On the investment front, there are indications that the market is hitting bottom.  While there has been talk of distressed businesses for sale, there has been little evidence of this in the market, until now.  It has been our position for some time now that there is massive over-capacity in the local real estate market and if one waits, some fantastic opportunities will appear.  It seems we are now seeing fractures appearing in the real estate space and the fractures are spreading fast and deep.  Large teams of real estate investors and operators from Singapore and Hong Kong are often seen on the ground prowling for deals.  The recently completed Bitexco Tower, the tallest building in the country, is rumored to be up for sale due to lack of tenants.  In addition, two mid-level residential projects in Ho Chi Minh with a combined 500 units recently slashed prices 25%-30%.  While this may sound prosaic, we view it as the canary.  In a financial system where banks have great flexibility to report non-performing loans and saving face is tantamount, cutting real estate price is not an every day event.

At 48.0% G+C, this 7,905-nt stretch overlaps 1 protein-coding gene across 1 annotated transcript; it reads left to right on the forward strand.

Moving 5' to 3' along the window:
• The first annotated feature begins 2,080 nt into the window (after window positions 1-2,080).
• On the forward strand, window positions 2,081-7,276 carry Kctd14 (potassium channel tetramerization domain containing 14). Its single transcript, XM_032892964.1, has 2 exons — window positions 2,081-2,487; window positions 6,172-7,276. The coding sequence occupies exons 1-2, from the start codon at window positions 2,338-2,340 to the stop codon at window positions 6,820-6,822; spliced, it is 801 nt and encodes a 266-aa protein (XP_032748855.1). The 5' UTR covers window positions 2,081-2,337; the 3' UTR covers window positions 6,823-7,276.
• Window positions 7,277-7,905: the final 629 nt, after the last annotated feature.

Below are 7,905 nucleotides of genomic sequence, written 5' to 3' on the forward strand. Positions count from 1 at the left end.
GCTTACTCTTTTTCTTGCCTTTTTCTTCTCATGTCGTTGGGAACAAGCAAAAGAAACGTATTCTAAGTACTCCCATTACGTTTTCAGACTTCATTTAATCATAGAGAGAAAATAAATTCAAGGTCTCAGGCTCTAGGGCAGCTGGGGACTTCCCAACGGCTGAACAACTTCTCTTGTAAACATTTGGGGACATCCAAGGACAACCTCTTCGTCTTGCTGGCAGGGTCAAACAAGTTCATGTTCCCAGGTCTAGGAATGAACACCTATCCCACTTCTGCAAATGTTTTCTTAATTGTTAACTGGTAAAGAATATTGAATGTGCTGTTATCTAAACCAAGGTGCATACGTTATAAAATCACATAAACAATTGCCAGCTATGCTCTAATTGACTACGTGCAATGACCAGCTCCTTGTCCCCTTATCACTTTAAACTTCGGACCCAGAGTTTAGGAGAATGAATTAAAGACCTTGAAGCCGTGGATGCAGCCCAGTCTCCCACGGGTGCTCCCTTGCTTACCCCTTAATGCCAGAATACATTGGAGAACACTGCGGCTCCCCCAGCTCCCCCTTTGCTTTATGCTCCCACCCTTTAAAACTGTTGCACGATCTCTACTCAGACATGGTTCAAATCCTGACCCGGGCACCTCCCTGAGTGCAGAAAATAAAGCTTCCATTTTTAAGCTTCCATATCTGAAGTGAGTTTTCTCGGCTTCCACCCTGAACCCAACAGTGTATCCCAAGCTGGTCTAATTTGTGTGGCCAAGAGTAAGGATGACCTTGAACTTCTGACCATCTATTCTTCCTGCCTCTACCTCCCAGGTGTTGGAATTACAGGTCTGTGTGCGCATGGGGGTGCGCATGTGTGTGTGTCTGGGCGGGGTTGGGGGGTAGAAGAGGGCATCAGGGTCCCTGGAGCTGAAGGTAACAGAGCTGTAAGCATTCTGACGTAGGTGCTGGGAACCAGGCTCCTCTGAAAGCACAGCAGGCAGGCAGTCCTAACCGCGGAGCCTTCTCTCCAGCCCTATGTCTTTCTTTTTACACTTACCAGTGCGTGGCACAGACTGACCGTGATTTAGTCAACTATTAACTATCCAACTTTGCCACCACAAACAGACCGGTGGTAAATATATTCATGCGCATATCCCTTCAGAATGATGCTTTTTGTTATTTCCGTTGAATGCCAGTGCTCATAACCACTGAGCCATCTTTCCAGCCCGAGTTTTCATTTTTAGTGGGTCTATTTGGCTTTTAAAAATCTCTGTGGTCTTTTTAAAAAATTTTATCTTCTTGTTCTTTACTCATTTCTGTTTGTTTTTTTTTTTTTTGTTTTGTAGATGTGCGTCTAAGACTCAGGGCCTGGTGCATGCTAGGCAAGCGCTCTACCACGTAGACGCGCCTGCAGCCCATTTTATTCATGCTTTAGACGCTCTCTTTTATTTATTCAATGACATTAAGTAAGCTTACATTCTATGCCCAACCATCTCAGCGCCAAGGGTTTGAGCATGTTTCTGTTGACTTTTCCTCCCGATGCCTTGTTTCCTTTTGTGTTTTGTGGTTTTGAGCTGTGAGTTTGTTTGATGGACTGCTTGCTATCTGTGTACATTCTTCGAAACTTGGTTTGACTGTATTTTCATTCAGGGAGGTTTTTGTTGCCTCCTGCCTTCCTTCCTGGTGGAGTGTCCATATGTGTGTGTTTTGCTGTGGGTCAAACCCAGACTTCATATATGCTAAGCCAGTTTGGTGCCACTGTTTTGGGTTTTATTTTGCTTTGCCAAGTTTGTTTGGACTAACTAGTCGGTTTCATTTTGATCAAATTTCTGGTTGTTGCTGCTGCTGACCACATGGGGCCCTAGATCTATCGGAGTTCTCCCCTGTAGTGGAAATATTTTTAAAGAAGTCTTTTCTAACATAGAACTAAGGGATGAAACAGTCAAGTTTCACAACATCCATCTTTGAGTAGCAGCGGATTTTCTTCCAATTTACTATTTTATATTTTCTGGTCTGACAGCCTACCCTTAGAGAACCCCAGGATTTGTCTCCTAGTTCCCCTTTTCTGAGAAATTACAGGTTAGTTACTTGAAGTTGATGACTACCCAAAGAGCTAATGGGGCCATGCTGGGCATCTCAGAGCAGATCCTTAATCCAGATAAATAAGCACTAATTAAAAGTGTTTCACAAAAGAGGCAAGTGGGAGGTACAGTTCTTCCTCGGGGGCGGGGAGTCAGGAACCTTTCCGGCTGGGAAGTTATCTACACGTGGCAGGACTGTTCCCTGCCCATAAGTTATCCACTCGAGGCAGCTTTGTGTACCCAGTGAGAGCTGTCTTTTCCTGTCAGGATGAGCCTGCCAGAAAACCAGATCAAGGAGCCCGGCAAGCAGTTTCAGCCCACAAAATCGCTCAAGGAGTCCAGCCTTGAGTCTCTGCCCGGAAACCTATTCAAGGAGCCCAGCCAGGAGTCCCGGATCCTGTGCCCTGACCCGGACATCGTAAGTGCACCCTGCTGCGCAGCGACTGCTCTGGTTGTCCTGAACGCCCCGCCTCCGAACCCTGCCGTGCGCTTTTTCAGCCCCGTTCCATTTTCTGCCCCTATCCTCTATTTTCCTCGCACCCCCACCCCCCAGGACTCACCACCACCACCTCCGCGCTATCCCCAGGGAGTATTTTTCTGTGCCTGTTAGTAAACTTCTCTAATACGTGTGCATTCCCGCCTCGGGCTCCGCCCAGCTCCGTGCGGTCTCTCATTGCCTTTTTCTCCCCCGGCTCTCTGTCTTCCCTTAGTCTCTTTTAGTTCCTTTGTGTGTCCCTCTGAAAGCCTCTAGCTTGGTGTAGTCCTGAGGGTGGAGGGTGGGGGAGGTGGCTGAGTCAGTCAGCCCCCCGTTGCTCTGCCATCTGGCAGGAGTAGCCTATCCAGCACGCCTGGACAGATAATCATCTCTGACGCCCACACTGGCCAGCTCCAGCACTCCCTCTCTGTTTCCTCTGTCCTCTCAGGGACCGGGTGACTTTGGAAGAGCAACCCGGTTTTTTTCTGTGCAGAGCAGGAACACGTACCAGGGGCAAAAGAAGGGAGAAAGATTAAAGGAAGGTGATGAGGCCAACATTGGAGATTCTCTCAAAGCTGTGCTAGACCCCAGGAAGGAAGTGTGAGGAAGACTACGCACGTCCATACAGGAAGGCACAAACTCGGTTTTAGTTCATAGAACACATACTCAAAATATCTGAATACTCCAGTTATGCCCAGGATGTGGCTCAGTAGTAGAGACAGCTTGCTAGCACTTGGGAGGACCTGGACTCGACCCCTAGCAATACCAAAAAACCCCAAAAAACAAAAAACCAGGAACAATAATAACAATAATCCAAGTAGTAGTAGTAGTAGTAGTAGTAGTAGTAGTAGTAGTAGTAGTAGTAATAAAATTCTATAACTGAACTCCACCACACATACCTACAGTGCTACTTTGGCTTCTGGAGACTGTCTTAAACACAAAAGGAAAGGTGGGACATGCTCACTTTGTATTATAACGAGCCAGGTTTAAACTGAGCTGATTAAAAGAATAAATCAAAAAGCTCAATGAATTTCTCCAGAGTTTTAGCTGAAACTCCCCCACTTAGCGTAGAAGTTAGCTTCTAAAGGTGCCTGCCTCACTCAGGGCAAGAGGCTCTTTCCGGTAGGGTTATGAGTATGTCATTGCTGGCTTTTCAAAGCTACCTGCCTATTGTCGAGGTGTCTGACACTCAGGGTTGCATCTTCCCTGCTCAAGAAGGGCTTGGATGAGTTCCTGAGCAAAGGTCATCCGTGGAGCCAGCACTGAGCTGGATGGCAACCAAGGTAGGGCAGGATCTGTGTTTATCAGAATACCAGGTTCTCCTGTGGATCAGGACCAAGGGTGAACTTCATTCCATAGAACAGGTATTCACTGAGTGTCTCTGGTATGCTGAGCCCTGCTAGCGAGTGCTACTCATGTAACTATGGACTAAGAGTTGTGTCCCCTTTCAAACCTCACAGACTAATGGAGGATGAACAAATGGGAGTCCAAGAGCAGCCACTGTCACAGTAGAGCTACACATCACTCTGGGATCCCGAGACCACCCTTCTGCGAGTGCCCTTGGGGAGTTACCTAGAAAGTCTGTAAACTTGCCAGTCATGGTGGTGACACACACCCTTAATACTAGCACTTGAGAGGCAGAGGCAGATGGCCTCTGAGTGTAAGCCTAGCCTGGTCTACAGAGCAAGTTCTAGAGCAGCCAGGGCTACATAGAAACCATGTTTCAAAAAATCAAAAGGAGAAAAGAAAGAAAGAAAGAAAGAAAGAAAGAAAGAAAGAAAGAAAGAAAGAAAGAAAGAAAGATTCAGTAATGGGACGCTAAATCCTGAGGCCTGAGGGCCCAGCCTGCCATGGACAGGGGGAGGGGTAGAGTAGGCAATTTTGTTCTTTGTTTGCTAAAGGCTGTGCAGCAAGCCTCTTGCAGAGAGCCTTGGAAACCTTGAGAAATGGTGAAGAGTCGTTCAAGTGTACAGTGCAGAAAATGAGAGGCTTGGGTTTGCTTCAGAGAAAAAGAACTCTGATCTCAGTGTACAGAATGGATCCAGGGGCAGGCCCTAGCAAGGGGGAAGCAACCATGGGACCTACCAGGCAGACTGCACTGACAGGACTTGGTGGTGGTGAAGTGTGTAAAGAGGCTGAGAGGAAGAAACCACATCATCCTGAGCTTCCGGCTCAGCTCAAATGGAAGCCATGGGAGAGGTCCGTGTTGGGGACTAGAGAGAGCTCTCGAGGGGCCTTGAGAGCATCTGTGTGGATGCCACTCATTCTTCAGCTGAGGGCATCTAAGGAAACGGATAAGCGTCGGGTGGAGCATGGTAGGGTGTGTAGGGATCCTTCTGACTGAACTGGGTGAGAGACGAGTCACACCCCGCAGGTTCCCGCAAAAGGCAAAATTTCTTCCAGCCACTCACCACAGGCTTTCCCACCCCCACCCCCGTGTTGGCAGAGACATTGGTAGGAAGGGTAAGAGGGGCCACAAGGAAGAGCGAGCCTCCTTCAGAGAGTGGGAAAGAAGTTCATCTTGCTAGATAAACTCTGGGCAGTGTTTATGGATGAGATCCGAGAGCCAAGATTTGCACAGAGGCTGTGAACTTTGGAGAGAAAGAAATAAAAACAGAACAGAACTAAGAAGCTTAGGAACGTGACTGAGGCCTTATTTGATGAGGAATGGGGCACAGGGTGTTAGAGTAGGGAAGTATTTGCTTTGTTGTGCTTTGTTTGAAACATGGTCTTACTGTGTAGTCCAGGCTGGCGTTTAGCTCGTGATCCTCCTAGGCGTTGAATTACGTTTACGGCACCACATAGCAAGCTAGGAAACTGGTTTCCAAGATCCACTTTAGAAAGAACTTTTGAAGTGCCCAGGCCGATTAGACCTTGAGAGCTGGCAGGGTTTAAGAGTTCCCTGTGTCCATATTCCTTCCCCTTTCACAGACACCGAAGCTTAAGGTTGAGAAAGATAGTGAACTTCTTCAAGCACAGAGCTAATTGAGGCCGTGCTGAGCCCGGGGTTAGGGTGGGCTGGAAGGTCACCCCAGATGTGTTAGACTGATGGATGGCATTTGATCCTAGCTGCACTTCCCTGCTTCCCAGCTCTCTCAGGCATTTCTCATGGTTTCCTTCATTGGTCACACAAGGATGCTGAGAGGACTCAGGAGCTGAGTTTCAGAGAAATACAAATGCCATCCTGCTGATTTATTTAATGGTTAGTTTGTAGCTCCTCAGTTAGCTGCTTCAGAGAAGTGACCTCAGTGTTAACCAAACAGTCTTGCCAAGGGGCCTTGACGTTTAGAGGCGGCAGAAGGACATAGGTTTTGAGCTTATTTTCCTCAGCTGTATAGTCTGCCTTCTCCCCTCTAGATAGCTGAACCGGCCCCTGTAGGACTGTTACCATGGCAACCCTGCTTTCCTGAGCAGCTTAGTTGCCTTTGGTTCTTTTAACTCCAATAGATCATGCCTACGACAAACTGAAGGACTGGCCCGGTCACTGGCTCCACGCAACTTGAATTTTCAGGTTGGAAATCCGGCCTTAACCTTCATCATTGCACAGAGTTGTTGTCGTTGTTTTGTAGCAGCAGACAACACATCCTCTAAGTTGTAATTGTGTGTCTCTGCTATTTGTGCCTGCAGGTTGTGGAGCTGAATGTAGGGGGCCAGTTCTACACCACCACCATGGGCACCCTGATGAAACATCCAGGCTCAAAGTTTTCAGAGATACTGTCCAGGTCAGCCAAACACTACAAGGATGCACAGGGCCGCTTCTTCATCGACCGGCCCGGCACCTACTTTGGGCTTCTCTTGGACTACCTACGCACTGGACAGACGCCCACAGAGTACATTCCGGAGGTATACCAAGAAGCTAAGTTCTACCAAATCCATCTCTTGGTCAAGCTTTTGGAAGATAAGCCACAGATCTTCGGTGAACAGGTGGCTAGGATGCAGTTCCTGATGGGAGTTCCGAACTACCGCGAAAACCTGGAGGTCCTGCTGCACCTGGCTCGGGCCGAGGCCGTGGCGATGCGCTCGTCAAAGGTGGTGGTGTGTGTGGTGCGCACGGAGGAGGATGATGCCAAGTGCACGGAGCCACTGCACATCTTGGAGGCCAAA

Comparative Valuation vs. SE Asia Peers

Country

Consensus     FY12 PE

PB

Dividend    Yield

FY 12F GDP Growth

FY12 PEG

FY12F CPI

Malaysia

14.8x

2.3x

5.4%

4.9%

3.0

2.7%

India

13.5x

2.5x

5.3%

7.5%

1.8

7.1%

Philippine

13.1x

2.4x

3.5%

4.7%

2.8

4.5%

Indonesia

12.8x